How to Play Songs on the Recorder

Updated November 21, 2016

The recorder is an old instrument in the woodwinds family. The sound comes from the flow of your breath through the instrument. Finger placement on the holes varies the pitch of the sound through the pipe by changing the distance the sound has to travel. This article will give you the basic steps for proper finger placement, proper breath flow through the instrument and finger patterns for one octave of notes. These eight notes can be played in infinite combinations to produce songs. This article provides one practice song.

Hold the recorder with your left hand on top and your right hand at the bottom. Hold it with both hands. Rest the recorder on your right thumb, placed behind your second finger (fifth hole). Hold the instrument gently and think of balancing and supporting, not grabbing.

Cover the thumb hole, the one in the back, with your left thumb at a 45-degree angle to the recorder. Cover the other recorder holes, on the front, with the pads of your fingers. Your fingers should be slightly curved and always relaxed.

Keep any fingers not actively blocking a hole slightly above, but not touching, their holes. Don't stick unused fingers way up in the air, or they'll be too far away to make the next note. Raise and lower your fingers in small movements.

Don't move your hands and wrists, only your fingertips. Your arms and elbows should be relaxed and raised slightly away from your body. Keep your shoulders relaxed and down.

Place the recorder mouthpiece between your lips and in front of your teeth. Gently bring the corners of your mouth forward to touch the mouthpiece. Don't grip the mouthpiece or your lips will get tired. Relax your lips, face, jaw and throat.

Use your diaphragm (your belly) to inhale, without raising your shoulders. Then exhale into the mouthpiece. Gentle is the word with a recorder. Play softly. Touch the mouthpiece with your tongue at the beginning of each note, as though saying "daaa."

Let your breath flow in a gentle and steady stream. When you run low on breath, take another. Don't forget, you need to breathe!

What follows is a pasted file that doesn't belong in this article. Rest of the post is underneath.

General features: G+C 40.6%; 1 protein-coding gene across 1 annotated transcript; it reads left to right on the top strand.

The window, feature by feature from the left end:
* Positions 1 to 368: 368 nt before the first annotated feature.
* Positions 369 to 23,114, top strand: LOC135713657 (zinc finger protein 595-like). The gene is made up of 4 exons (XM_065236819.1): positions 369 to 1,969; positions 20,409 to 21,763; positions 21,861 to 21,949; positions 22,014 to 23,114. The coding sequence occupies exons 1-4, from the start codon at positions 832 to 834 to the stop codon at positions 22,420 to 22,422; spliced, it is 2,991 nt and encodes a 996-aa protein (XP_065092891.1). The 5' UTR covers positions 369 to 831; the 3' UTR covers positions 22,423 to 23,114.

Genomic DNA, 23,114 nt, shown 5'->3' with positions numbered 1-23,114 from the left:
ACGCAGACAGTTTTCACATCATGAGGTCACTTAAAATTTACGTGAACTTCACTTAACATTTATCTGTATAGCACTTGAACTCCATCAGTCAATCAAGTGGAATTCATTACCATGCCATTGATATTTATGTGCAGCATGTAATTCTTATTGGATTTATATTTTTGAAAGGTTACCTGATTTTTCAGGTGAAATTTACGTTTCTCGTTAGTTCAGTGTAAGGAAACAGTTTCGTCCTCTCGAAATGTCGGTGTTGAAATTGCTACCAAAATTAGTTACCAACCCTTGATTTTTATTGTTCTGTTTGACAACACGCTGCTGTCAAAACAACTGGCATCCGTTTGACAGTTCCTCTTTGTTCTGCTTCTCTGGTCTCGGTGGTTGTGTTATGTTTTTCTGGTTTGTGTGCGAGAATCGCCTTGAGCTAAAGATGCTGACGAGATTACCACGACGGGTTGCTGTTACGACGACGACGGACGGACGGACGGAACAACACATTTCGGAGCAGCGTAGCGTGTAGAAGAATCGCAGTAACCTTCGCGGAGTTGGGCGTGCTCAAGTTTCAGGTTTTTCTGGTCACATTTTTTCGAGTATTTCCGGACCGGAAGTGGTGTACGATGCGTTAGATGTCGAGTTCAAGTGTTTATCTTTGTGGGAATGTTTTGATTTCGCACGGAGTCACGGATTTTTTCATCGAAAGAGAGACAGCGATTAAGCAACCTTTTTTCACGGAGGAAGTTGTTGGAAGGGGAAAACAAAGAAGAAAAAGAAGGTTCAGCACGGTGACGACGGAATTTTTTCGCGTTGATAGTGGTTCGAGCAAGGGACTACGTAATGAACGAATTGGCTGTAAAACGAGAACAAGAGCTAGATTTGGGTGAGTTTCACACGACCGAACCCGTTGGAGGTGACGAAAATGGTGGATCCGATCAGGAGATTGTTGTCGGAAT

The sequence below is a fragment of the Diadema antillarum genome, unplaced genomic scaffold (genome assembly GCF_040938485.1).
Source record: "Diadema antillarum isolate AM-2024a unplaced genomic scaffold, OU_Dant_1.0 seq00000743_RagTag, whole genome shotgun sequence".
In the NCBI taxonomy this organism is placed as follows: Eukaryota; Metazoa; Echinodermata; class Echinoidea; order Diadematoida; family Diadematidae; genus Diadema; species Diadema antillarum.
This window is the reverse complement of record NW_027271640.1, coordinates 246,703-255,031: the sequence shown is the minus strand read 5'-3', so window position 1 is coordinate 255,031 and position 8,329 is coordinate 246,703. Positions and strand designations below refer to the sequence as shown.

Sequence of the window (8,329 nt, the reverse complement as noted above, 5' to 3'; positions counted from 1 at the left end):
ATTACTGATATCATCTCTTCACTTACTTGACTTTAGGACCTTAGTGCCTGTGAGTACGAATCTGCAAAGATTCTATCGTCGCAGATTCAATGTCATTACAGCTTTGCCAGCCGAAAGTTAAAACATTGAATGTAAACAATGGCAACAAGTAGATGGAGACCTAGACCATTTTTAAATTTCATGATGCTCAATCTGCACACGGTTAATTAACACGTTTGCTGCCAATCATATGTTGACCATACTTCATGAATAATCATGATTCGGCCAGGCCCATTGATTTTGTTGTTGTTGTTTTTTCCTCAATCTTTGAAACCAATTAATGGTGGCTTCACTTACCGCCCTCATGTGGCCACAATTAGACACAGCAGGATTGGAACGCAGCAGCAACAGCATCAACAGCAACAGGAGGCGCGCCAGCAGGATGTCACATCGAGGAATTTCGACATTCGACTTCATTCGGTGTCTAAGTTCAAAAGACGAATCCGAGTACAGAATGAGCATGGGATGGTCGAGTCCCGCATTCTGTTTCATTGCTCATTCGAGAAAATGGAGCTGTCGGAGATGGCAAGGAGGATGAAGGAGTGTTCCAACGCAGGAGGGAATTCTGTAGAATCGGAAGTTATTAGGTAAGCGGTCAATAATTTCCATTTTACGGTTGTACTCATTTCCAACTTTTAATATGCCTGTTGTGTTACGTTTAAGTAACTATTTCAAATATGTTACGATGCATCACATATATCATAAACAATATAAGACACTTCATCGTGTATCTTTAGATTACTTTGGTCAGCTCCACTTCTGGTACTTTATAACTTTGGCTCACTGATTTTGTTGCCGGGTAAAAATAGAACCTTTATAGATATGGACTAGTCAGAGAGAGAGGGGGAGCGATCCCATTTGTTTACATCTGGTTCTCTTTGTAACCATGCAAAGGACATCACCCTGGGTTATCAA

Avoid squeaking. This happens when you overblow, causing the pitch to sharpen and the tone to become coarse. Underblowing is also a problem. This causes your pitch to go flat and the tone to become weak. The correct amount of breath pressure necessary to produce good tone requires practice, experimentation and time. Be patient--no one learns a new instrument overnight!

Place your fingers as shown on the chart. Dark circles show covered holes, empty circles show uncovered holes. The finger placements shown represent one octave in the key of C. The notes are shown lowest key to highest: Middle C, D, E, F, G, A, B, alternate B fingering, upper C

Play a simple one-octave tune, "Twinkle, Twinkle, Little Star." Each word has a note, and each syllable is played. For example, you play the lower C twice for the first word "Twinkle." Play the notes in this order: C C G G A A G Twinkle, twinkle little star F F E E D D C How I wonder what you are G G F F E E D Up above the world so high G G F F E E D Like a diamond in the sky C C G G A A G Twinkle, twinkle little star FF EE DD C How I wonder what you are

After playing, dry the interior of the instrument with a swab. Wipe down the outside with a lint-free cloth. The recorder should be taken apart and washed occasionally with mild soap in warm water, rinsed and dried.


You can purchase a thumb rest for your recorder to correctly place and relax your right hand, and to help support the recorder. You can minimise the accumulation of moisture inside the instrument--from condensation of your breath--by warming the instrument before playing and by keeping your mouth as dry as possible.


Play the instrument only at room temperature. Warm the instrument against your body first if necessary. Your recorder may sound "clogged" after playing for while because of condensation accumulated in the windway. The clogged sound can be remedied by rapidly sucking in your breath while playing, or by removing the head joint, closing off its lower end with the palm of your hand, and blowing out the moisture.

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